I hear stories all the time about how so-and-so got into the industry as an actor. Some stories show creativity, others sneakiness, but it all rolls down to a timeline that is pretty statistically accurate.

When the first pictures started showing up on a big screen, there were limited amount of films released by the studios and many of the lead actors were reused in different movies. The main way people got a role in a film at that time was through their connections. Back then the phrase "It's not what you know, it's who you know." was all the hype.

As time moved on, more pictures were being produced and casting directors had their work cut out for them. This was the time when the inquiry letter with an attached headshot was the way to go. That was obviously before the internet, and I don't mean 1995 internet. It seems that the film industry is still quite old-fashioned, so it didn't really catch up to the internet until the mid 2000s, a full ten years after the technology was available.

Once the first emails were exchanged between casting directors and actors, a thing called an EPK was what everyone was raving about. EPKs also known as Electronic Press Kits, were PDF files that contained your headshots, your education, some recent credits and so forth. But soon enough people stopped using those as they were very hard to update, and would become outdated after each and every credit added.

Nowadays, if you want to share your achievements online, you send them to your IMDb page, or your Backstage profile, OR YOUR WEBSITE. That's right, that is what the current EPKs are - your online portfolios. If someone wants to review your work, they can easily do so on your website. These are more powerful than a standard resume, as you can include multiple headhots looks and a video gallery. Websites, when designed well, are easier to update, and they don't have a maximum length like a single page does.

Now, I did say "Your Best" in the title, because I have an agenda, hear me out. :)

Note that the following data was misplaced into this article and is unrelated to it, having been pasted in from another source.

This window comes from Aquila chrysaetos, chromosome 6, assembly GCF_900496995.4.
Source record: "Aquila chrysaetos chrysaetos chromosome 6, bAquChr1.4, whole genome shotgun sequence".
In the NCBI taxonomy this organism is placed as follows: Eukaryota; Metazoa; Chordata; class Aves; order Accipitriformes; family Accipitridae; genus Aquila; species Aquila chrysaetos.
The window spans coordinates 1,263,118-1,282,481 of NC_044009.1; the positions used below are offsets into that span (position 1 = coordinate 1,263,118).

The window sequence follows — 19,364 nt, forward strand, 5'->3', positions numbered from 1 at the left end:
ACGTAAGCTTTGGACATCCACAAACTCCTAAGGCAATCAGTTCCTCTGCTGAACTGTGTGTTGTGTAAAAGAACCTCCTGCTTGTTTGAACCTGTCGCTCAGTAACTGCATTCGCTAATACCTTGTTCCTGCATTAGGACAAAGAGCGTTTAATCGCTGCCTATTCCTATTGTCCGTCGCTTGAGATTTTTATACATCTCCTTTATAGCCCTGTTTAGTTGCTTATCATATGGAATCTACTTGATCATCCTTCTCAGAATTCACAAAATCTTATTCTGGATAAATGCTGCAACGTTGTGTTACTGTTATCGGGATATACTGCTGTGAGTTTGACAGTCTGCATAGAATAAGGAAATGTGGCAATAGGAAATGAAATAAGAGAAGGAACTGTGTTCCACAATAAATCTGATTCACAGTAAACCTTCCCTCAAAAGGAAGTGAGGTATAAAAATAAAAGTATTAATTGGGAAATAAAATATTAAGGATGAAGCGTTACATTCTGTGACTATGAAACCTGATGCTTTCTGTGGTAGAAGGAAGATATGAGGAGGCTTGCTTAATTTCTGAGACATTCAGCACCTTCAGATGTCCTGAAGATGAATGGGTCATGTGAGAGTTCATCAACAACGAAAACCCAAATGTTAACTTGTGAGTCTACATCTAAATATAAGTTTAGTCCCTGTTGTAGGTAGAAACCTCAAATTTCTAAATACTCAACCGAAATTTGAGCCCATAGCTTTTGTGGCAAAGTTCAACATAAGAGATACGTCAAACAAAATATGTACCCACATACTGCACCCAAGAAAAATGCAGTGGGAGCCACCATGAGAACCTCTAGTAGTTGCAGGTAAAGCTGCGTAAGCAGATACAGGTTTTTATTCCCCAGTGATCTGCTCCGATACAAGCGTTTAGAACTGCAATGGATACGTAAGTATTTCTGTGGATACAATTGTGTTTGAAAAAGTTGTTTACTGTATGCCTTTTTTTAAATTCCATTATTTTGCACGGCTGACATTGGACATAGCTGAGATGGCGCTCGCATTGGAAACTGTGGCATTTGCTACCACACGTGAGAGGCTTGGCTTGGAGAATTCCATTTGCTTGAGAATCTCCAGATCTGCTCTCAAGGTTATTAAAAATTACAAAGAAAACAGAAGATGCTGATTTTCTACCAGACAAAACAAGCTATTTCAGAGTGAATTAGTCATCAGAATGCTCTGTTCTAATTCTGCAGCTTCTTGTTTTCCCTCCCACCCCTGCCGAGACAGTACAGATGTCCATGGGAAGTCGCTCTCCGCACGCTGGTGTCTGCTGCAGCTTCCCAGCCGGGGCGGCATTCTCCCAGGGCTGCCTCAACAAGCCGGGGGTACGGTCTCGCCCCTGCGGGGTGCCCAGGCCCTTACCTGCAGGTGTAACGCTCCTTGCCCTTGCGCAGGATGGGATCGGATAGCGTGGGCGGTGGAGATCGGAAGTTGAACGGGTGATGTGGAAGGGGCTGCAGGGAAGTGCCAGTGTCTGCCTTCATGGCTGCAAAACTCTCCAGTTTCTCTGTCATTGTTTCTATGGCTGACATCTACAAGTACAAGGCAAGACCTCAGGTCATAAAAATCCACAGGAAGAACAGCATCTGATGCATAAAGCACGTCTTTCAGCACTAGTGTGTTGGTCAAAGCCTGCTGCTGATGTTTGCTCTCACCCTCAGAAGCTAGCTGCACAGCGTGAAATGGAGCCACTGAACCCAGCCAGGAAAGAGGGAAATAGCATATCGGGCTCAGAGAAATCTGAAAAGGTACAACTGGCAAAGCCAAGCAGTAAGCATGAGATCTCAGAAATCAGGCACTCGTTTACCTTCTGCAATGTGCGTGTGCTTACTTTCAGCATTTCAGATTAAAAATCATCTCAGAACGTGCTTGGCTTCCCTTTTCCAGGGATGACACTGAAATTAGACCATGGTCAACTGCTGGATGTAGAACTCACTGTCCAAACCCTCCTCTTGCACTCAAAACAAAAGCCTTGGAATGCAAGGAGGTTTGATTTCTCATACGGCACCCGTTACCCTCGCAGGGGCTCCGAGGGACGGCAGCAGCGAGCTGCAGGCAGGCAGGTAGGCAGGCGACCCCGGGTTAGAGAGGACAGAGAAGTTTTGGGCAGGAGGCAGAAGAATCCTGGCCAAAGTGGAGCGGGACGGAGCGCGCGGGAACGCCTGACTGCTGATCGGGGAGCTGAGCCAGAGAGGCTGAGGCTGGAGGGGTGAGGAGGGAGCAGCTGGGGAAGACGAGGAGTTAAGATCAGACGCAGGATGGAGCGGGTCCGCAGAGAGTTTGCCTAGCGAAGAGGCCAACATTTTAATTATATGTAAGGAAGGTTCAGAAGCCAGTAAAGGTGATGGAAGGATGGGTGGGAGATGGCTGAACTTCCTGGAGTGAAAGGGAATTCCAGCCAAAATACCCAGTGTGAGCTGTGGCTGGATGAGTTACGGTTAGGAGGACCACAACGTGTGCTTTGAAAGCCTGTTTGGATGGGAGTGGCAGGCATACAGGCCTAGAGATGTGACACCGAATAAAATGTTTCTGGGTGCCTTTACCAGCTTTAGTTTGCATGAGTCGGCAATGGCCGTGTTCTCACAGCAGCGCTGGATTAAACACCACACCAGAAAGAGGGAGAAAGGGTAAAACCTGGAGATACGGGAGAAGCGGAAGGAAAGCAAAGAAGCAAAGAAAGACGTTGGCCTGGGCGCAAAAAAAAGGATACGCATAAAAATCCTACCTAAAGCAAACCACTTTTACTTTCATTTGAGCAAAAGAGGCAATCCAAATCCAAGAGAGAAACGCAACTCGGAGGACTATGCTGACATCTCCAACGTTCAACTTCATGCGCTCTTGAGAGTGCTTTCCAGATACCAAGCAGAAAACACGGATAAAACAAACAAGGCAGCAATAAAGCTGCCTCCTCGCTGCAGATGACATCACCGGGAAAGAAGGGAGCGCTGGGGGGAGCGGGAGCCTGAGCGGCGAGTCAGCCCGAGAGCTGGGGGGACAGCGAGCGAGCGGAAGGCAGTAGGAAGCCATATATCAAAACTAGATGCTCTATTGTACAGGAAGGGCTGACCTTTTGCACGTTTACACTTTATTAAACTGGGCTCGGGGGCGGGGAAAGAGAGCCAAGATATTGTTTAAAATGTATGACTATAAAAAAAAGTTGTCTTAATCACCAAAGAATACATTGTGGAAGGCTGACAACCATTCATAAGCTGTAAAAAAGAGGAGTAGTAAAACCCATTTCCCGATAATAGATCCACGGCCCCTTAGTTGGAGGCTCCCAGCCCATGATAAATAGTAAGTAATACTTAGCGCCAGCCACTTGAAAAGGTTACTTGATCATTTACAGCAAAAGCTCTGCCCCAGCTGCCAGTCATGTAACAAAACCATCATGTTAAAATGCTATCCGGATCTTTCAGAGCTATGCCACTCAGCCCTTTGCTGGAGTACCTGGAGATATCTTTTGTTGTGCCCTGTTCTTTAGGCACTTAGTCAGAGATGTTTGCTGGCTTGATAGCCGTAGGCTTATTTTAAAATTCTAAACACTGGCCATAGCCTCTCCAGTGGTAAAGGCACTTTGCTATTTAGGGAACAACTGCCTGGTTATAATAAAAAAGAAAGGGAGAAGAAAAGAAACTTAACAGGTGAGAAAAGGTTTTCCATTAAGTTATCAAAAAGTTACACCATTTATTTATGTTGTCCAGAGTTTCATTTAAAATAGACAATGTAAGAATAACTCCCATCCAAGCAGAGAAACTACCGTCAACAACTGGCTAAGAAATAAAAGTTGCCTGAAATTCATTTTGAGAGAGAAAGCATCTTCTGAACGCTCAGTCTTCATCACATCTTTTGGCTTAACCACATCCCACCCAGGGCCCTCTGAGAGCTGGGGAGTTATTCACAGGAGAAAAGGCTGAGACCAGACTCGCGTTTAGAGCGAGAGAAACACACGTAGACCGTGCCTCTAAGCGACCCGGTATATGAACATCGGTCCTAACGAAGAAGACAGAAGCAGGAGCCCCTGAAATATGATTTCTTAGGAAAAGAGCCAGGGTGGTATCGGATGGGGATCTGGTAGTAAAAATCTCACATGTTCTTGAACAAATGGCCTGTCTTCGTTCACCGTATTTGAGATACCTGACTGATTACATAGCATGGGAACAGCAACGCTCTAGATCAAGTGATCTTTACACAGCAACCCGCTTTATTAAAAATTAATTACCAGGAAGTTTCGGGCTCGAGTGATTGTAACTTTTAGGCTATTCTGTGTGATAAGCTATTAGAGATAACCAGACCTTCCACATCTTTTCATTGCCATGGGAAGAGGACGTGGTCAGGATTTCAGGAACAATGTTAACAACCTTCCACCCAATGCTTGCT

Unlike online profiles, websites give you the ability to focus on how you're selling yourself. Whether you want to focus on your acting reels, your headshots or your resume, websites give you an option to put your best foot forward, while online profiles will force you to comply to standards and look identical to other profiles. This might help clarity, but gives zero individuality.

Actor websites will offer the extra SEO value - note that a lot of online profiles will hide your personal information and focus on their own keywords. What this means is that putting keywords like "New Orleans Actress" and "black belt in karate" will get you nowhere on those profiles unless you search within the website. Using google to try to find yourself will work best when the website is dedicated only to you.

There are no distractions on your website (unless your website provider adds distractions). This is my biggest pet peeve with all the weeblies and wixes of the world. Too many website providers put the primary focus on "HEY, THIS IS A FREE WEBSITE, GET YOUR OWN HERE". Not only will online profiles ask visitors to do the same as these nuisance websites, but they will also provide links to other members with whom you might be actually competing.

As a summary, there is no doubt that Actor Websites are the best EPK's now and will remain the preferred way to showcase your work in the future.